Do Hospital-Owned Skilled Nursing Facilities Provide Better Post-Acute Care Quality?

Momotazur Rahman, Edward C. Norton, David C. Grabowski

NBER Working Paper No. 22515
Issued in August 2016
NBER Program(s):Aging, Health Care, Health Economics

As hospitals are increasingly held accountable for patients' post-discharge outcomes under new payment models, hospitals may choose to acquire skilled nursing facilities (SNFs) to better manage these outcomes. This raises the question of whether patients discharged to hospital-based SNFs have better outcomes. In unadjusted comparisons, hospital-based SNF patients have much lower Medicare utilization in the 180 days following discharge relative to freestanding SNF patients. We solved the problem of differential selection into hospital-based and freestanding SNFs by using differential distance from home to the nearest hospital with a SNF relative to the distance from home to the nearest hospital without a SNF as an instrument. We found that hospital-based SNF patients spent roughly 5 more days in the community and 6 fewer days in the SNF in the 180 days following their original hospital discharge with no significant effect on mortality or hospital readmission.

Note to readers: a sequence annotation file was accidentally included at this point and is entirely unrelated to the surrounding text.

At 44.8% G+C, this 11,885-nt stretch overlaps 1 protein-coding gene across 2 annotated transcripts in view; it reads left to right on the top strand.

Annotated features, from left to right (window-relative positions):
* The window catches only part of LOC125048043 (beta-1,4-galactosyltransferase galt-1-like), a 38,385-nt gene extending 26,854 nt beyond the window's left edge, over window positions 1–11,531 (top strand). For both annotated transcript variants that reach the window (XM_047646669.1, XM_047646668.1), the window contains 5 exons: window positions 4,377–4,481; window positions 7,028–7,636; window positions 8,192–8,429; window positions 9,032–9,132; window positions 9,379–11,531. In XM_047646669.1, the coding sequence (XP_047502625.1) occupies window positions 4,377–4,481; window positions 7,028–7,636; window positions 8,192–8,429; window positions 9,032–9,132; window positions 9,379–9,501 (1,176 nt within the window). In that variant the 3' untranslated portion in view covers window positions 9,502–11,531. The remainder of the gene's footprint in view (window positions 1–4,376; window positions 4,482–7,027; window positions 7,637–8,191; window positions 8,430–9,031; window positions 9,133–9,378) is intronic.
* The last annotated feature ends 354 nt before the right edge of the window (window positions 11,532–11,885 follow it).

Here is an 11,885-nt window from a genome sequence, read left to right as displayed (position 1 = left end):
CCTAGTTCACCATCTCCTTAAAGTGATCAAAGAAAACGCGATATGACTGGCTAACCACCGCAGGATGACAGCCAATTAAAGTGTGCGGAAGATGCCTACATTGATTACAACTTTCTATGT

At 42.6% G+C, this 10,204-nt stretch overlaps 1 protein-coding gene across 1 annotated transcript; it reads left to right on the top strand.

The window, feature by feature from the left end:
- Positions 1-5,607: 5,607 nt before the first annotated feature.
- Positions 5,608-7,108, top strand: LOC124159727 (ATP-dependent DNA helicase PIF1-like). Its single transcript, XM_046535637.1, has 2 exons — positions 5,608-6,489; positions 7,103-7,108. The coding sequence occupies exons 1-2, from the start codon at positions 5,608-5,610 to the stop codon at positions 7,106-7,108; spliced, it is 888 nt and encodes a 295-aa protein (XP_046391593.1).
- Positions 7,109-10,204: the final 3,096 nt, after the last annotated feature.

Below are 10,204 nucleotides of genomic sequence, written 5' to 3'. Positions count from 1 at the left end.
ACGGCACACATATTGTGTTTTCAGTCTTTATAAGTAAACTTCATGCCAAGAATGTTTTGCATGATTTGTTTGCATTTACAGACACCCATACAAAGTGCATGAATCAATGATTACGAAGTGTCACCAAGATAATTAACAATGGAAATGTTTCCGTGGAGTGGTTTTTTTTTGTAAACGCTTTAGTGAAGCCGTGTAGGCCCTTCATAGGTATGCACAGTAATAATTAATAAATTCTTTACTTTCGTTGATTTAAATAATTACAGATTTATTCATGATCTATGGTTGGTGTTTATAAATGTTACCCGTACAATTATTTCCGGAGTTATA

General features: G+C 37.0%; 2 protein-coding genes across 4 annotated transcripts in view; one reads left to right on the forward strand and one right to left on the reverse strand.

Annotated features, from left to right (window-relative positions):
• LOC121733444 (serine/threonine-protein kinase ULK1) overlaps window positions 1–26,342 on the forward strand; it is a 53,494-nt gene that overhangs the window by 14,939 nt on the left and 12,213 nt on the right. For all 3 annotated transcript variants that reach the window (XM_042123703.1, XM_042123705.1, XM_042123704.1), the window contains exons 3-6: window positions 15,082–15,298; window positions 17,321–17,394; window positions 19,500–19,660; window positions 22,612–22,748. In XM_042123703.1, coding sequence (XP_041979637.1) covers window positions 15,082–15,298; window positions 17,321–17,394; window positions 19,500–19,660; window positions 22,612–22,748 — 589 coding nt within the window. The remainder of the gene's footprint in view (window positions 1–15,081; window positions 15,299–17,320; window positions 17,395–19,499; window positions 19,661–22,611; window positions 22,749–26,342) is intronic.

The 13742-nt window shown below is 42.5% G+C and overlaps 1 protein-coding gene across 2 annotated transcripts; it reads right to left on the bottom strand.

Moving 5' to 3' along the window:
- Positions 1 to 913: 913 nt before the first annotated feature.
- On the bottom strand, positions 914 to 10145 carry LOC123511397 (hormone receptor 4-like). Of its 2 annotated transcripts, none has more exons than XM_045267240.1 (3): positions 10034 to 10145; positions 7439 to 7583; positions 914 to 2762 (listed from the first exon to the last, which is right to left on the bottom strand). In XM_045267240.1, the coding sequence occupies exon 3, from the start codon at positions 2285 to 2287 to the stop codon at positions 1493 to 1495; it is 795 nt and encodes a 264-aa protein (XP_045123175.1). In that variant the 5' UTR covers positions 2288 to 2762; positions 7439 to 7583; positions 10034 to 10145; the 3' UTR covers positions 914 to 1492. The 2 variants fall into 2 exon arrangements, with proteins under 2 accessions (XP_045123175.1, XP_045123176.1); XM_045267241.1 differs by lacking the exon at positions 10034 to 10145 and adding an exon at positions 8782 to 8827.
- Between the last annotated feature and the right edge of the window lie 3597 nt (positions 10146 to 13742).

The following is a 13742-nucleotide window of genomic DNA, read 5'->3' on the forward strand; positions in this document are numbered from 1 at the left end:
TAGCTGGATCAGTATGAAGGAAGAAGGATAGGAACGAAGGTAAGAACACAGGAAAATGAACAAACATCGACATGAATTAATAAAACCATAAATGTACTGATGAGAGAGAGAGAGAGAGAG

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Document Object Identifier (DOI): 10.3386/w22515

Published: Momotazur Rahman & Edward C. Norton & David C. Grabowski, 2016. "Do hospital-owned skilled nursing facilities provide better post-acute care quality?," Journal of Health Economics, . citation courtesy of

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